An antiabortion activist turned antiabortion state lawmaker has done what seemed all but impossible to do in Texas: Rep. Molly White (R) introduced a bill that would further restrict women's access to abortion, but it's so extreme that even her GOP colleagues don't want to pass it.
That's because -- despite Texas Republicans' overwhelming enthusiasm for curbing abortion access as much as the Supreme Court will allow -- White's "Coerced Abortion Prevention Act" takes such dramatic steps to prevent women from terminating pregnancies, even antiabortion advocates are concerned about overreach.
The measure, HB 1648, attempts to stop women from being forced or coerced into having abortions, by initiating an automatic 72-hour waiting period for any woman who suggests her decision to terminate has been made under duress.
Texas already enforces a 24-hour waiting period for all women seeking abortions, but White's bill does more than increase the waiting period unevenly. The measure also requires law enforcement investigations for women who say they've been coerced, and instigates Child Protective Services' involvement for pregnant minors.
"Pregnant women are most frequently victims of domestic violence," White -- whose occupation is listed as "antiabortion activist" on her state bio -- explained during a House State Affairs Committee hearing. "Their partners often threaten violence and abuse if the woman continues her pregnancy."
In a bewildering turn of events, both reproductive rights advocates and anti-choice advocates are challenging White on whether the law would actually protect pregnant victims of assault, and are asking a number of the same questions about the law's specifics. Representatives from two antiabortion groups, Texas Catholic Conference of Bishops and Texas Alliance for Life, expressed concern that the waiting period could further endanger the lives of women who are experiencing domestic violence, by hinting to their abusers that they reported their coercion.
GOP Rep. Dan Huberty also pressed White for details on when women would be asked whether their decision had been forced (and therefore when the waiting period and investigation would be triggered), while others questioned the bill's definition of coercion.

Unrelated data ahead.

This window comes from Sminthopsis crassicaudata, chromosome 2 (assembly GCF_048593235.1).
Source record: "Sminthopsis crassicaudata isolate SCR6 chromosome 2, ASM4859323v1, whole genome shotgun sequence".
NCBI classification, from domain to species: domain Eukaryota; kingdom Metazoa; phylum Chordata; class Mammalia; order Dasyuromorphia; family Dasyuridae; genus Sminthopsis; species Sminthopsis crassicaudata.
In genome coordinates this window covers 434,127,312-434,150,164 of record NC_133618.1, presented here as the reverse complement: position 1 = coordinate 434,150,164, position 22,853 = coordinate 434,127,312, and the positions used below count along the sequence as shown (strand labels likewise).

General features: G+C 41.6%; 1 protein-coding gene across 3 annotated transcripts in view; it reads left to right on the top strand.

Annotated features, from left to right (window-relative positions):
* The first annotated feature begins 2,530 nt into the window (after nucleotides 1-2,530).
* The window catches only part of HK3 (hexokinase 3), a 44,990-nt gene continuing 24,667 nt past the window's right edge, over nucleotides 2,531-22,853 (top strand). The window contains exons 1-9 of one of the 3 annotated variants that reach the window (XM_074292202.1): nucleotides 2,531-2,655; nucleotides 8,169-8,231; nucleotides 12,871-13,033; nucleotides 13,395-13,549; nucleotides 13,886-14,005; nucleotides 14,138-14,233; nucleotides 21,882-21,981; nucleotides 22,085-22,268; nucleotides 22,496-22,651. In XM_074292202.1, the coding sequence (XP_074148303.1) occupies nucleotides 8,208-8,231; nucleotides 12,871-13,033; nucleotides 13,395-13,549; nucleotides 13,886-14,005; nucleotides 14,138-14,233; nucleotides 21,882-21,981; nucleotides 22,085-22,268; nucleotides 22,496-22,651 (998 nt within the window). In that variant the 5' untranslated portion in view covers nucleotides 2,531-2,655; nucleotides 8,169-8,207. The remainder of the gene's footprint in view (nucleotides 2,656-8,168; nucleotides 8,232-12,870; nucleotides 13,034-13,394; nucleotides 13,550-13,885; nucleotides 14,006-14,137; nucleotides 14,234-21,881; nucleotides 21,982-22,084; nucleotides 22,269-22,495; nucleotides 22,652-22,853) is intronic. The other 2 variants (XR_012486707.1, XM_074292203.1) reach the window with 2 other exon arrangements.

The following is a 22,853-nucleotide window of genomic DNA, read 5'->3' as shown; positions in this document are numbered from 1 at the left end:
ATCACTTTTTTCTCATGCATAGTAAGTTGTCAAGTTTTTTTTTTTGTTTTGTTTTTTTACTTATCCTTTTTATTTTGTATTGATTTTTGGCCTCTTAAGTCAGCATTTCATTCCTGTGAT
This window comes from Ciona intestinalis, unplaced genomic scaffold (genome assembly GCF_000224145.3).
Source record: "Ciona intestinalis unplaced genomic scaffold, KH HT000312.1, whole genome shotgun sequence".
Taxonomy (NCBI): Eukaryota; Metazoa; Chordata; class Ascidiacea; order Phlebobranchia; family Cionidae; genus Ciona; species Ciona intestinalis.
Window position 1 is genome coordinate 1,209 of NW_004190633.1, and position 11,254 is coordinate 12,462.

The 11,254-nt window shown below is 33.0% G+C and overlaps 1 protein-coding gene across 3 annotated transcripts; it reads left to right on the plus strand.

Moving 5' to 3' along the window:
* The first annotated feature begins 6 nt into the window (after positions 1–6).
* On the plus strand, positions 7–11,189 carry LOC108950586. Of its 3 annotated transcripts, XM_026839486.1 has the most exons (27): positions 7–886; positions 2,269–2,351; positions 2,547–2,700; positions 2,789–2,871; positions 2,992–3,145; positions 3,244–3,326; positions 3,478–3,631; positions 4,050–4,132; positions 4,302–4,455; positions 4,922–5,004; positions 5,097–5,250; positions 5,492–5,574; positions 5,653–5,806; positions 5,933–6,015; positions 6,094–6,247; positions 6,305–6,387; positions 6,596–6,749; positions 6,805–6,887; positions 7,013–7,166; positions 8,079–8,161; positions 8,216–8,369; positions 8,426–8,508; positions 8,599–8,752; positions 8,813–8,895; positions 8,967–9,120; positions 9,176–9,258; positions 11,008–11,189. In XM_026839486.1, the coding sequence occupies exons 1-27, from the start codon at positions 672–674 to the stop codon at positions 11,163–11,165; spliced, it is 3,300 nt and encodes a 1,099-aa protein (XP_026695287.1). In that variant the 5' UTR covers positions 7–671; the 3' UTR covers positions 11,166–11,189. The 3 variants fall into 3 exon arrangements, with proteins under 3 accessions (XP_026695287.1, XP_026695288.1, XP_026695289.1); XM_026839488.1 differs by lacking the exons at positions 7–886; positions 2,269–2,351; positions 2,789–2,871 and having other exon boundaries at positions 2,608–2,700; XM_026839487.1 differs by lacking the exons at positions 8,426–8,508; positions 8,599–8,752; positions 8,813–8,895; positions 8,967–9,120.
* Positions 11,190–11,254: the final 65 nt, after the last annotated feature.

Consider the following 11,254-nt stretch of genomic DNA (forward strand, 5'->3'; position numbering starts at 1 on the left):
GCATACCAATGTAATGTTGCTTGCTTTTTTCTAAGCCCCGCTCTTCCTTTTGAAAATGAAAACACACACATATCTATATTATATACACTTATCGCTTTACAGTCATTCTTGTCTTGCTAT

Committee chairman Byron Cook (R) left the measure pending, and gave White a directive to consider updates that might help it pass. "This committee has passed out a number of landmark pieces of legislation in this area, and the one thing I think we’ve learned is they have to be extremely well-crafted," Cook said. "My suggestion is that you get some real legal folks to help engage on this, so if you can keep this moving forward you can potentially have the success others have had."
White certainly raises a valid point about the very real threat of women being coerced into terminating pregnancies, as she claims she was when she was a teenager. The freshman lawmaker -- who has been known to drive around with a pack of tiny rubber fetuses at different stages of development -- is also likely right that many pregnant victims of domestic violence face complicated decisions about their reproductive futures.
But, as Brandy Zadronzy notes at The Daily Beast, White's bill overlooks the realities of intervening in pregnant women's coercive or abusive relationships, and reveals the lawmaker's true priorities:
Writing in the journal The Obstetrician & Gynaecologist, researchers noted the particular power gynecologists and abortion providers had to reach victims of domestic abuse -- the ones Representative White’s bill purports to have in mind.
“Whereas pro-choice and pro-life lobbies may disagree about the moral status of the fetus (and thus the wrongs of abortion), there must be common ground that violence against pregnant women is intolerable,” they write. “Some women are pressurised into unwanted abortions, yet others are protected by abortion from continuing with unwanted pregnancies and are enabled to escape violent relationships.”
If White is indeed focused on protecting women, she’ll surely focus next on the women forced or tricked into pregnancy and childbirth as a way to tie them forever to their abusers -- a phenomenon also backed by science so reputable that the American College of Obstetrics and Gynecologists (ACOG) has recommended that ob-gyns screen patients for signs of pregnancy coercion.
The anti-coercion measure, which does have the support of anti-choice group Texas Right to Life, reveals not only the smugness of antiabortion lawmakers' continued claims of "concern for women's health," but also rifts in the larger anti-choice movement over how best to limit access to abortion. While national antiabortion organizations clash over 20-week abortion bans and fetal personhood measures, the fight over White's bill is a microcosm for lobbyists' and lawmakers' joint efforts to reduce reproductive healthcare access as much as possible -- but only when they can still pretend they're doing it because they care.